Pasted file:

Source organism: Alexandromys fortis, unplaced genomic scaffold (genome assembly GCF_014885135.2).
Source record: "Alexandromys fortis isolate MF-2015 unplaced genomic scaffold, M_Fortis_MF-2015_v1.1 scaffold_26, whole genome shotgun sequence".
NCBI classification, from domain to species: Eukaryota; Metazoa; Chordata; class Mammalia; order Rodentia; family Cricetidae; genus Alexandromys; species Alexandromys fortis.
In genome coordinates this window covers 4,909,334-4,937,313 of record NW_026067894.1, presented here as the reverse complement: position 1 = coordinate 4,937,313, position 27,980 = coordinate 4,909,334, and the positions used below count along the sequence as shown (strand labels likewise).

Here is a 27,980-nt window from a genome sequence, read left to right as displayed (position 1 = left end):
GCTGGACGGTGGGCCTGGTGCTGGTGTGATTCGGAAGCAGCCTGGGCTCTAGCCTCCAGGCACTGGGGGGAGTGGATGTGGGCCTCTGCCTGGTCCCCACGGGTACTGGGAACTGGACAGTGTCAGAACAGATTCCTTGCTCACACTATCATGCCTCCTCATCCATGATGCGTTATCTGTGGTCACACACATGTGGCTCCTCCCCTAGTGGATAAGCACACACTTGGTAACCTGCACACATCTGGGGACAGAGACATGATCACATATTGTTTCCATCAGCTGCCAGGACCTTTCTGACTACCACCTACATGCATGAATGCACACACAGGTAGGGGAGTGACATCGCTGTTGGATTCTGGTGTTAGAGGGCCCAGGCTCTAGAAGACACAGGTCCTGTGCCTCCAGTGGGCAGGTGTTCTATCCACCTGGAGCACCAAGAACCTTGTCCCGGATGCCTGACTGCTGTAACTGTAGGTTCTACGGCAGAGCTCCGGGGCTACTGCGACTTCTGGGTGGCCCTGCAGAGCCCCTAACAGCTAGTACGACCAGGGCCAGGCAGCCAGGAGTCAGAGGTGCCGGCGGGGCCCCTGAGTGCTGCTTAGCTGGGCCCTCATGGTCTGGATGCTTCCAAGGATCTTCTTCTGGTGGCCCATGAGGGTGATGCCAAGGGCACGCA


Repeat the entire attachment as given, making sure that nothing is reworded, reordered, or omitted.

Source organism: Alexandromys fortis, unplaced genomic scaffold (genome assembly GCF_014885135.2).
Source record: "Alexandromys fortis isolate MF-2015 unplaced genomic scaffold, M_Fortis_MF-2015_v1.1 scaffold_26, whole genome shotgun sequence".
NCBI classification, from domain to species: Eukaryota; Metazoa; Chordata; class Mammalia; order Rodentia; family Cricetidae; genus Alexandromys; species Alexandromys fortis.
In genome coordinates this window covers 4,909,334-4,937,313 of record NW_026067894.1, presented here as the reverse complement: position 1 = coordinate 4,937,313, position 27,980 = coordinate 4,909,334, and the positions used below count along the sequence as shown (strand labels likewise).

Here is a 27,980-nt window from a genome sequence, read left to right as displayed (position 1 = left end):
GCTGGACGGTGGGCCTGGTGCTGGTGTGATTCGGAAGCAGCCTGGGCTCTAGCCTCCAGGCACTGGGGGGAGTGGATGTGGGCCTCTGCCTGGTCCCCACGGGTACTGGGAACTGGACAGTGTCAGAACAGATTCCTTGCTCACACTATCATGCCTCCTCATCCATGATGCGTTATCTGTGGTCACACACATGTGGCTCCTCCCCTAGTGGATAAGCACACACTTGGTAACCTGCACACATCTGGGGACAGAGACATGATCACATATTGTTTCCATCAGCTGCCAGGACCTTTCTGACTACCACCTACATGCATGAATGCACACACAGGTAGGGGAGTGACATCGCTGTTGGATTCTGGTGTTAGAGGGCCCAGGCTCTAGAAGACACAGGTCCTGTGCCTCCAGTGGGCAGGTGTTCTATCCACCTGGAGCACCAAGAACCTTGTCCCGGATGCCTGACTGCTGTAACTGTAGGTTCTACGGCAGAGCTCCGGGGCTACTGCGACTTCTGGGTGGCCCTGCAGAGCCCCTAACAGCTAGTACGACCAGGGCCAGGCAGCCAGGAGTCAGAGGTGCCGGCGGGGCCCCTGAGTGCTGCTTAGCTGGGCCCTCATGGTCTGGATGCTTCCAAGGATCTTCTTCTGGTGGCCCATGAGGGTGATGCCAAGGGCACGCA